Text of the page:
You can see the results of yesterday’s special election on the Clackamas County Elections site.
Look out, campers, Julie is at it again. Republican Rep. Parrish, in a drive to get card room poker out of Oregon, has introduced a bill to do just that. Curious, she has no card rooms in her district, and one has to wonder just what the motivation for this bill could be? Ms. Parrish, as usual, is way off base in her facts on this one. The bill was recently heard in the House Rules Committee and, all things being equal, will be buried in that committee and never see the light of day again.
By Peter Toll
NEW TROUBLES FOR SHERRY HALL AND OTHER ELECTION TIDBITS — Election controversy, appearances, and activities are attracting our attention this weekend in Clackamas County. Once again, County Clerk Sherry Hall is in trouble for a shoddy elections job. Some 800 Clackamas County voters in the Aurora Fire District, which spans the border between Marion and Clackamas Counties, didn’t get any information in their voters’ pamphlet on their district’s race this month. The Marion County voters’ pamphlet had the material, but not Clackamas. At least one candidate is scratching his head over this.
Voters in the River Grove area of Lake Oswego, that portion closest to I-5, are sometimes confused as to where to cast their ballot — on the Lake Oswego municipal bond measure or for directors of the River Grove Water District. Democratic volunteers working door-to-door for write-in candidate Larry Kitchen found several homeowners who said they were Lake Oswego customers and had never voted on a Lake Oswego water measure. One gentleman waved his bill in the face of the canvasser and said, “I’ve been paying these guys for 40 years and haven’t seen a ballot yet!” Volunteers contacted both Lake Oswego city and County Elections staff and brought this, ahem, oversight to their attention.
By Peter Toll
How refreshing it can be to hear voices you don’t hear very often. In this case, it was the Dalai Lama, David Suzuki, John Kitzhaber and Andrea Durbin at Portland’s Veterans Memorial Coliseum last week. How far away they seemed with their strongly held views on the environment, the job situation, education and mutual responsibility for one another. John Ludlow and Tootie Smith wouldn’t have enjoyed it at all.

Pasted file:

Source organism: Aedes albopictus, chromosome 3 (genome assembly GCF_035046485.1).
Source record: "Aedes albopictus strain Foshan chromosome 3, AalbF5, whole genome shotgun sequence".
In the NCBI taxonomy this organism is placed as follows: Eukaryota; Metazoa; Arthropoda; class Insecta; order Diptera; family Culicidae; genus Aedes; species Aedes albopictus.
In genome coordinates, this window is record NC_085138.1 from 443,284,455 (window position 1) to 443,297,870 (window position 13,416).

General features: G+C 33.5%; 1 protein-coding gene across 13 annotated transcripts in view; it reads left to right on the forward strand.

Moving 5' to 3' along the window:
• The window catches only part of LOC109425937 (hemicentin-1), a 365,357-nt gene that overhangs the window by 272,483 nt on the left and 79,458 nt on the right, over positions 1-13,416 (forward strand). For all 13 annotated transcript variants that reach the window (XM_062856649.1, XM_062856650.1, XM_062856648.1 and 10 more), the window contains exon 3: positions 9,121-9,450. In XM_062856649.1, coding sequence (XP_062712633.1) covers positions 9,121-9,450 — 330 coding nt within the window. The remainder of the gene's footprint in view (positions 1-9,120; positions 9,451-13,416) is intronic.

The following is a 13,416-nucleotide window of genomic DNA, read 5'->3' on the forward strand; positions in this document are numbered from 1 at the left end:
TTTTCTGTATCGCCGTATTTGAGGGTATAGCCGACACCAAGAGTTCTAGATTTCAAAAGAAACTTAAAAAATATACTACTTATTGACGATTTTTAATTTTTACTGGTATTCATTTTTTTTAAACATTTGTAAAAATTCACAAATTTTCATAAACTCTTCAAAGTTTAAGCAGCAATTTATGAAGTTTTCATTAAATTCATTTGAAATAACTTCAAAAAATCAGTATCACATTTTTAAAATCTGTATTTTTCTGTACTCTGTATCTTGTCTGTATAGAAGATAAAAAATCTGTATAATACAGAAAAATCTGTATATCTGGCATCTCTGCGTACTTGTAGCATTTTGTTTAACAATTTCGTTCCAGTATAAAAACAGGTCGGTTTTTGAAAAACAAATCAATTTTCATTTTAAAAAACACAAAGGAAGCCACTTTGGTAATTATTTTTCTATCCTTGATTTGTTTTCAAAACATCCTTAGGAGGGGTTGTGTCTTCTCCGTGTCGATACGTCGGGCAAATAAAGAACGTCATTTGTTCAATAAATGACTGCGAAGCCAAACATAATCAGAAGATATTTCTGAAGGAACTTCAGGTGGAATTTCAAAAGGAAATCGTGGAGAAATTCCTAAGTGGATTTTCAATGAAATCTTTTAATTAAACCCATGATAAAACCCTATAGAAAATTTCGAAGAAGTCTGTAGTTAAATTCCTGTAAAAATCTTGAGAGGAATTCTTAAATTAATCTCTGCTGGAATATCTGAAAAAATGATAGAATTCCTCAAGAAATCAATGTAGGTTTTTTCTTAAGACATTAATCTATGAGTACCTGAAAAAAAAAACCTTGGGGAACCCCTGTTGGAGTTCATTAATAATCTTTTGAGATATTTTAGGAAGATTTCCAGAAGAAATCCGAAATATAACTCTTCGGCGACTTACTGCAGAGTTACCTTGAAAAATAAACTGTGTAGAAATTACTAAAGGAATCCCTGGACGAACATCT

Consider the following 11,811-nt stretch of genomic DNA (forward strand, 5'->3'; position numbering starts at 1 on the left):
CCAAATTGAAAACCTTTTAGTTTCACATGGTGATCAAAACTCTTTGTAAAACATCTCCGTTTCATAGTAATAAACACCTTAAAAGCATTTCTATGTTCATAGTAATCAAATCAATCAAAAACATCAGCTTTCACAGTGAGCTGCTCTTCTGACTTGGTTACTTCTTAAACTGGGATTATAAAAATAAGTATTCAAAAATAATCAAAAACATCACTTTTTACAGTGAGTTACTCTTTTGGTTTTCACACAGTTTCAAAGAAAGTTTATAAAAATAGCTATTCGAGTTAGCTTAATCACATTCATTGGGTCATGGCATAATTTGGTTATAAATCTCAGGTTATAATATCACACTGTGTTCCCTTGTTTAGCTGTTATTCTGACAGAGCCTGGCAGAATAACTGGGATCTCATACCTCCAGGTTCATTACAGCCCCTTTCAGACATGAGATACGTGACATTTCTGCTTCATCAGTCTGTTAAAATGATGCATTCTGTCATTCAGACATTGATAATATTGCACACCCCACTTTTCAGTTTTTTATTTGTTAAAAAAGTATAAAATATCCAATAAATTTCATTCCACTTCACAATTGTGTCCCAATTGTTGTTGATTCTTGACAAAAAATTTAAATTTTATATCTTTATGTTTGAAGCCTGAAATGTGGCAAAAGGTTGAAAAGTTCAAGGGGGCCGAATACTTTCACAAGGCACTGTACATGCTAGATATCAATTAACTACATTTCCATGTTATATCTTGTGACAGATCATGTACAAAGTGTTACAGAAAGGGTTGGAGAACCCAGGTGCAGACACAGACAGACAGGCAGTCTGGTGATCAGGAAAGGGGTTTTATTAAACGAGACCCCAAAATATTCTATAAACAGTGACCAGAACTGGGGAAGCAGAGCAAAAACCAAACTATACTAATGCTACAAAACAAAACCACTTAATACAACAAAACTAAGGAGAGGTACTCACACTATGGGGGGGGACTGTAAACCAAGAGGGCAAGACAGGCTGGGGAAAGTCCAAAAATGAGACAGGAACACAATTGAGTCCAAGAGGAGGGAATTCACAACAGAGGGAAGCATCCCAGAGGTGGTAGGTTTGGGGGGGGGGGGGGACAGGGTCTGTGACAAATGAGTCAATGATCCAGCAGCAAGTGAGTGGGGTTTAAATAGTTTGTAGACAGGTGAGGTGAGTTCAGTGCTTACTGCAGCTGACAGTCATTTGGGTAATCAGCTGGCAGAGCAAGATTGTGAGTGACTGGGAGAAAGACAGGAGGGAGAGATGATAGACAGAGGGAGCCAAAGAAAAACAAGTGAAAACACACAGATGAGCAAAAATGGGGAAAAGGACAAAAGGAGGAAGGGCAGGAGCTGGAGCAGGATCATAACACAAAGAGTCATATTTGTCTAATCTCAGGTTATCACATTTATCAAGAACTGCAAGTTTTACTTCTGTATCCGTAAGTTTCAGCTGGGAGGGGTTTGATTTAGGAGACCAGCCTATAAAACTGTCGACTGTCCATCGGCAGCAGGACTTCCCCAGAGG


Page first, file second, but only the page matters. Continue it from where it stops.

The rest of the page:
“Universal Responsibility and the Global Environment” was the theme of the free-wheeling, unscripted exchange and discussion emceed by Oregon Public Broadcasting’s Dave Miller. It covered the merging of spiritual values in turning ideas into action with positive impacts on the environment.
The 14th Dalai Lama emphasized education and the ability to adjust. How is it possible, he was asked, for him to change his position on a topic, even when it is a full contradiction to a personal view he once held? “New information,” he responded, “makes you look at it differently.” Education was a common theme for him. “And not just facts and knowledge, but examination and understanding.” By knowing more, you are in a better position to rethink, reanalyze, and thus change your position without conflict or dissension.
What is more important in the political arena, perception or reality? In the eyes of Clackamas County chair John Ludlow, it is perception. He wants to see all county employees at their desks every day of the week. No more of this four days, 10 hours a day stuff, something Ludlow obviously sees as a utopian dream. (You know, just like all those other One World fantasies Ludlow fears so much.) In this case, though, Commissioner Jim Bernard favors reality in the form of actual dollar savings to the county and increased efficiency. Fortunately, Bernard prevailed, but Ludlow gave notice that he’s not giving up with his own agenda.
Does the term penny wise and pound foolish make you think of John Ludlow and the tea party? Perhaps it should, as the mantle of fiscal responsibility is not falling on Republican shoulders.
by Jim Martin
Why is Washington County-based Stimson Lumber dumping money into political races in Clackamas County, most recently the campaign to re-elect anti-everything Oak Lodge Water District board member Jim Knapp?
We can ask the Oregon Transformation Project, a creation of Stimson Lumber and its CEO Andrew Miller, a Portland resident. These are the same folks who brought John Ludlow and Tootie Smith to the Clackamas Board of County Commissioners last fall. Why would they do that for a modest little special district?
Recent official filings with the Oregon Secretary of State show that on May 6, 2013, the Oregon Transformation Project paid thousands of dollars for a mailing to all households in that water district in the unincorporated areas of the county stretching from Oak Grove southeast to Jennings Lodge.